Assault, ABH, GBH, wounding criminal defence solicitor Birmingham

Offences against the person

The Offences against the Person Act defines a number of different types of assault. The offences vary in how they are dealt with by the legal system depending on how serious the assault is.

If you have been arrested or charged with any type of violent offence, contact us as soon as possible. Advice at a Police Station is free of charge and will be paid for by Legal Aid. This does not depend on your financial circumstances for this type of case.

In order of severity of the penalty which can be imposed, the offences are. (Least severe penalty first.)

Common Assault
Actual Bodily Harm (ABH)
Grievous Bodily Harm (GBH) – Wounding (without intent)
Grievous Bodily Harm (GBH) – Wounding (with intent)

You have a right to legal representation. If you are arrested or charged with any of the above offences please contact us as soon as possible.

Below is a brief outline of each type of offence.

Grievous bodily harm (GBH)

There are two separate offences of GBH, they are GBH with intent (to cause grievous bodily harm) and GBH without intent.

Grievous Bodily Harm is classed as ‘really serious bodily harm’.

The critical distinction when sentencing is the intent to cause grievous bodily harm or not.

If the attacker only intended to cause ‘some harm or pain’ and not ‘grievous bodily harm’ then this is a less serious offence carrying a maximum sentence of 5 years.

If there was intent to cause grievous bodily harm then the offence can carry a maximum sentence of life imprisonment.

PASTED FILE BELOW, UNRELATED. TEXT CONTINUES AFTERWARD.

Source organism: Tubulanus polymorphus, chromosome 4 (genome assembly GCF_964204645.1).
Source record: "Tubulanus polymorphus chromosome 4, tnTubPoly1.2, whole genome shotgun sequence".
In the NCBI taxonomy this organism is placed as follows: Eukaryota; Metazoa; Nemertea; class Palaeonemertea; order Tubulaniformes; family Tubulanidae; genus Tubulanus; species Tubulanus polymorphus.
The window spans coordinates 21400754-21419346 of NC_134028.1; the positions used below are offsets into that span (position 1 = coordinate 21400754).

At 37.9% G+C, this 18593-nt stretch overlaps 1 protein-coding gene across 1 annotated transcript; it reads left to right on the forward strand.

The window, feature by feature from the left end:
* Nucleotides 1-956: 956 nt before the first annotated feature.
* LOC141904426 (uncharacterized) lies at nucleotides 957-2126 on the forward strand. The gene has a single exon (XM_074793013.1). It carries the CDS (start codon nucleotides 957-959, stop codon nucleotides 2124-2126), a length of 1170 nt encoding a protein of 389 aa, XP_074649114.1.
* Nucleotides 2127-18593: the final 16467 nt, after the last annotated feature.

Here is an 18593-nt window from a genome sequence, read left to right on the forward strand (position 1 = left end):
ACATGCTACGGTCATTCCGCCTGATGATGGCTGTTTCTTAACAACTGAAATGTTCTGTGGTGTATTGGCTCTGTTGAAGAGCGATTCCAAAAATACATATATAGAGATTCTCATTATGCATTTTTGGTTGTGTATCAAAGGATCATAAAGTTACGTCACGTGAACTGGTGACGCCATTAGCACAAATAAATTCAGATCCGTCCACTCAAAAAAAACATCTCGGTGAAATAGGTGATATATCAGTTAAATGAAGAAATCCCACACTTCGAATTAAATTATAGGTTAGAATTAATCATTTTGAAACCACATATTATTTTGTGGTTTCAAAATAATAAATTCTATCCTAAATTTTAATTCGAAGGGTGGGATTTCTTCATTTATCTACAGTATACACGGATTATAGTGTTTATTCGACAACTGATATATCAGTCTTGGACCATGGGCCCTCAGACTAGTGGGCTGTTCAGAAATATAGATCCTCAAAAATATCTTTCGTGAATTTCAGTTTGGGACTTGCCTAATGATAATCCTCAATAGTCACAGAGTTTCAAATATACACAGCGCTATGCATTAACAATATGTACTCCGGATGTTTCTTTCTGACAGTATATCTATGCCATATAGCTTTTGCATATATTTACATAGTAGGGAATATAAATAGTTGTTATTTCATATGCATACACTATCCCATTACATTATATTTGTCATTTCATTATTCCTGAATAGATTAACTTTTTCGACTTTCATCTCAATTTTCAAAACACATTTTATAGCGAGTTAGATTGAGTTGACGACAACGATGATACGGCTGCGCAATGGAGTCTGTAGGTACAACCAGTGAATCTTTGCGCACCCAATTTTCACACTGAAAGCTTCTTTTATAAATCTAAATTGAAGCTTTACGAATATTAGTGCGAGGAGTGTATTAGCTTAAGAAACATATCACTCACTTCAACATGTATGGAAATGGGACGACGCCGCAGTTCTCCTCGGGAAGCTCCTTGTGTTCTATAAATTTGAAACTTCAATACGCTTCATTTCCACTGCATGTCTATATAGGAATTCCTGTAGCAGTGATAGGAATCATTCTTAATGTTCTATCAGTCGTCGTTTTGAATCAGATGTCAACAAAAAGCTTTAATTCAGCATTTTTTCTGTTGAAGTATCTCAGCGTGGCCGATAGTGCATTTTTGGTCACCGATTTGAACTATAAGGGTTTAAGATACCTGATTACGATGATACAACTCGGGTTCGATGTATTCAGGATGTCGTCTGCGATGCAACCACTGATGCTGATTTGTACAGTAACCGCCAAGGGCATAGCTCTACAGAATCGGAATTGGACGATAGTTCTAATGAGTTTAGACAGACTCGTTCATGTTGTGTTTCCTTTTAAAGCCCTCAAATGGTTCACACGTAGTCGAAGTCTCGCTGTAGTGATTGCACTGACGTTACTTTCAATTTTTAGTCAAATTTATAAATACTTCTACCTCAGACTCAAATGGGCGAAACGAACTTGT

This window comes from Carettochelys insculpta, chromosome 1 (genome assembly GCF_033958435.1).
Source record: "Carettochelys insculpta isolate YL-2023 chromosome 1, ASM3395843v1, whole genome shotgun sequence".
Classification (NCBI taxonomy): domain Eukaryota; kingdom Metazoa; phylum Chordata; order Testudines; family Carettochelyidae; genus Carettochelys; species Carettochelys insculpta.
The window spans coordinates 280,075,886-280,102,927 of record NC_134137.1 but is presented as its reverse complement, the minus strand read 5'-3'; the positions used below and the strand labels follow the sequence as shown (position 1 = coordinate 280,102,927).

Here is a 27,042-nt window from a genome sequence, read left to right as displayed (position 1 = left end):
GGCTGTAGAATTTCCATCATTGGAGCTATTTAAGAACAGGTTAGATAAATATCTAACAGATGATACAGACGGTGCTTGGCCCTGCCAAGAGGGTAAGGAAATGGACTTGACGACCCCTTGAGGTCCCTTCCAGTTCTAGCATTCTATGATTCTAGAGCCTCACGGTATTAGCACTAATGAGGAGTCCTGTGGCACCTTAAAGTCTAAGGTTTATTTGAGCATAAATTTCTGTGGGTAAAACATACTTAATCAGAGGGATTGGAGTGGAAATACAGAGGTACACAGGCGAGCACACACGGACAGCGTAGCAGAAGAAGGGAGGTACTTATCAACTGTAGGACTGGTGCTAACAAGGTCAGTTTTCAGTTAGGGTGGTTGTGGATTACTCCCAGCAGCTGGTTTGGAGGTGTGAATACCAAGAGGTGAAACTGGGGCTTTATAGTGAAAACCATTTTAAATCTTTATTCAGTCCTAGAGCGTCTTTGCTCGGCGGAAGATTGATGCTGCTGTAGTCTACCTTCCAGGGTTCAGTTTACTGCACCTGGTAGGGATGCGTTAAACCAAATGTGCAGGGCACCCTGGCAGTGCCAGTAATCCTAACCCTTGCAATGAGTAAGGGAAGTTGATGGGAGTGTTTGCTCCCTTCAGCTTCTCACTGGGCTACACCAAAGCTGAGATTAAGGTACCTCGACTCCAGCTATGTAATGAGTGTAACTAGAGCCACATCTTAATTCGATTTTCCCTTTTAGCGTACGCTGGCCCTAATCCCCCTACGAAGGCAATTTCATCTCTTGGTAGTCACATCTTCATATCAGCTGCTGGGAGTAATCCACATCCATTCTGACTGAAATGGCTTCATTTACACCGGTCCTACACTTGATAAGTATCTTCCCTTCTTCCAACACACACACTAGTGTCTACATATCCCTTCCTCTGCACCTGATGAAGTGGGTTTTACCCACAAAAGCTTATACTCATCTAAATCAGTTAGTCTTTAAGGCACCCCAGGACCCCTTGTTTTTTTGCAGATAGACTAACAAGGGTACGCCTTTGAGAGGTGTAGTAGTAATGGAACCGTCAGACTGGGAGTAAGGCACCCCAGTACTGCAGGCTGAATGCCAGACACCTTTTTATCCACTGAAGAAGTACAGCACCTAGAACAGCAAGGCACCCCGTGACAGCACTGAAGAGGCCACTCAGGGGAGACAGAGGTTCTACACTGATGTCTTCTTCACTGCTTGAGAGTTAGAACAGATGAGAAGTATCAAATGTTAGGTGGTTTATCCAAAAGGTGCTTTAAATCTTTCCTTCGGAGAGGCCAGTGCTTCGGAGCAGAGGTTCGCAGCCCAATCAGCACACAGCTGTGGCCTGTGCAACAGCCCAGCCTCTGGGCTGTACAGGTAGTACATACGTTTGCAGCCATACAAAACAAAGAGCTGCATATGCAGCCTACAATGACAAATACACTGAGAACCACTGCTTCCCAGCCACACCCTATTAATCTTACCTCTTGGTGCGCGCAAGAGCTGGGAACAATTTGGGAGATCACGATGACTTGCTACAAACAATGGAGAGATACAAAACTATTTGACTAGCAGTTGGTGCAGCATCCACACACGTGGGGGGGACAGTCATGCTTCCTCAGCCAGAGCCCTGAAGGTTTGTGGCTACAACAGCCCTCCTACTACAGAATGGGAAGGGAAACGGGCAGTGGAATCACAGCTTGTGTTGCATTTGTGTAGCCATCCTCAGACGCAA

Actual Bodily Harm ( ABH )

Actual bodily harm is an offence where harm has been caused, but the only intention of the attacker was to want to assault the victim. The distinction here is the lack of intent to cause injury. The actual harm caused will be more minor such as bruises.

The prosecution only has to prove that an assault was in fact carried out, in addition to showing that bodily harm was caused; they do not have to show that actual bodily harm was intended.

ABH carries a maximum sentence of 5 years imprisonment.

Common Assault

Common Assault is when someone either applies unlawful force on another person or makes them afraid that immediate force will be used against them.

With Common Assault, there need to not be any injury caused. If an injury was caused then the offence would often be elevated to a charge of Actual Bodily Harm (ABH).

Common assaults are usually dealt with by a fine or a community penalty but the maximum sentence is 6 months imprisonment.

Please contact us for a consultation.